It was clear they wouldn’t because the Patriots methodically scored over and over and over and the Chargers couldn’t match. While the outcome is far easier said than done, the Patriots will strive to duplicate the approach, moving the ball consistently when they have it, scoring touchdowns not field goals, and getting off the field quickly on defense by taking away tailback Todd Gurley and daring quarterback Jared Goff to beat them over the top. Barring another inexplicable decision to leave one of the team’s starting cornerbacks on the sideline for the full game, the Patriots’ defense should be able to handle Brandin Cooks (whom the Pats know very well) and Robert Woods (whom they also know well from his time in Buffalo, where he was a teammate of Patriots All-Pro cornerback Stephon Gilmore).
The Pats will do it offensively by keeping the Rams’ defense guessing, on every play. And that inability to know with a high degree of certainty whether a pass or a run is coming will keep an aggressive group of defenders on their heels, fearful to commit to chasing the quarterback due to the possibility that, on third and five, a running back will run right by them.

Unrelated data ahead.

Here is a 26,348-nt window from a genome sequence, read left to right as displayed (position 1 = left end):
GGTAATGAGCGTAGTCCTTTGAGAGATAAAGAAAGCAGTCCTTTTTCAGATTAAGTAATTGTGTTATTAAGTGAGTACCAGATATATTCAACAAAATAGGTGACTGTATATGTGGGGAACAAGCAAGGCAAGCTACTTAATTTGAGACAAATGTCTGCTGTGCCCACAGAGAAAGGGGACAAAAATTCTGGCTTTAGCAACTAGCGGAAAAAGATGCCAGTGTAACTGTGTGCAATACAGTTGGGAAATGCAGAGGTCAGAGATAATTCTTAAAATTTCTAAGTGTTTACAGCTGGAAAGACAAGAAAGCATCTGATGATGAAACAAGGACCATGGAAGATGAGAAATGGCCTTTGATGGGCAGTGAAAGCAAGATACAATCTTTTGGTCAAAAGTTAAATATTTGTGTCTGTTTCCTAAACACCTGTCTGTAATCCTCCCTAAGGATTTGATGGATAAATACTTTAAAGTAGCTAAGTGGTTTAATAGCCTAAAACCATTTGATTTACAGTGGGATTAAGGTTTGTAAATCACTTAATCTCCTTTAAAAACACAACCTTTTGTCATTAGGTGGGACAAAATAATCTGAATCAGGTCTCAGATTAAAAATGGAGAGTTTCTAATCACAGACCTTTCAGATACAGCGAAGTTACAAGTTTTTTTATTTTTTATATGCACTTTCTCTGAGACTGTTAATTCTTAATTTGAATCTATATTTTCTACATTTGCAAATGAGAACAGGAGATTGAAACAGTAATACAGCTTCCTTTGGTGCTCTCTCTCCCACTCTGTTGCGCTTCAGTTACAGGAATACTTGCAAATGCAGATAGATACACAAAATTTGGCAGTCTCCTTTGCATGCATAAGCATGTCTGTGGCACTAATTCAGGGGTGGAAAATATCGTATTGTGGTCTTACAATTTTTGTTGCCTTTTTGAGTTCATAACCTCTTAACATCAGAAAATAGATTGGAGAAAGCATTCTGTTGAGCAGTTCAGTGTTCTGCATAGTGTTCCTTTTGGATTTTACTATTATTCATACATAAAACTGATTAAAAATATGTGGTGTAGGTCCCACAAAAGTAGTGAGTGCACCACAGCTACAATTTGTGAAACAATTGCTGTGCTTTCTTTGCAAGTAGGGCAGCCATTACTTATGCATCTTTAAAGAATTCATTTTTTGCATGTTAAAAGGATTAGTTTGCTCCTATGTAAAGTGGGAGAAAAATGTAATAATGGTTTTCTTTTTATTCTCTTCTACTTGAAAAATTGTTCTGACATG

Then there are the comments Belichick made last week about Rams defensive coordinator Wade Phillips’ system. When Belichick praised Wade for having success with the same defense for more than 30 years, some saw that not as praise but as a clue that Belichick will find a way based on years of tape and tendencies and tells to pick it apart, with running back James White potentially emerging as a key contributor through an underneath passing game that could blow open, given the attention that will be devoted to corralling receiver Julian Edelman and tight end Rob Gronkowski.
Last year in the Super Bowl, the Patriots didn’t have Edelman. The year before that, they didn’t have Gronk. For the first time since Super Bowl XLIX, they have both. That’s a huge plus for the Patriots.
They also have Tom Brady, perhaps the greatest player at any position in league history. After the epic 28-3 comeback in Super Bowl LI, Brady said he’s at the point where nothing a defense shows him can fool him. Two years later, his legs and arm still youthful enough to do what his brain tells them to do quickly and decisively, the former sixth-rounder’s internal supercomputer has even more data for seeing seven steps ahead of a defense, based on what they’re doing before the ball is snapped, where they finally align, and how they move once the play starts.
Which makes the thought of the Pats losing a second straight Super Bowl not compute. Yes, the end of a generation-plus of football excellence is coming, eventually. But not yet. Not on Sunday.
On Sunday, the Patriots could do to the Rams what so many Super Bowl winners did in the years before we became spoiled by the game being a consistently good one. Here’s hoping it’s not a blowout. Here’s one man’s guess that, unfortunately for the Rams, it will be.
Florio’s pick: Patriots 39, Rams 20.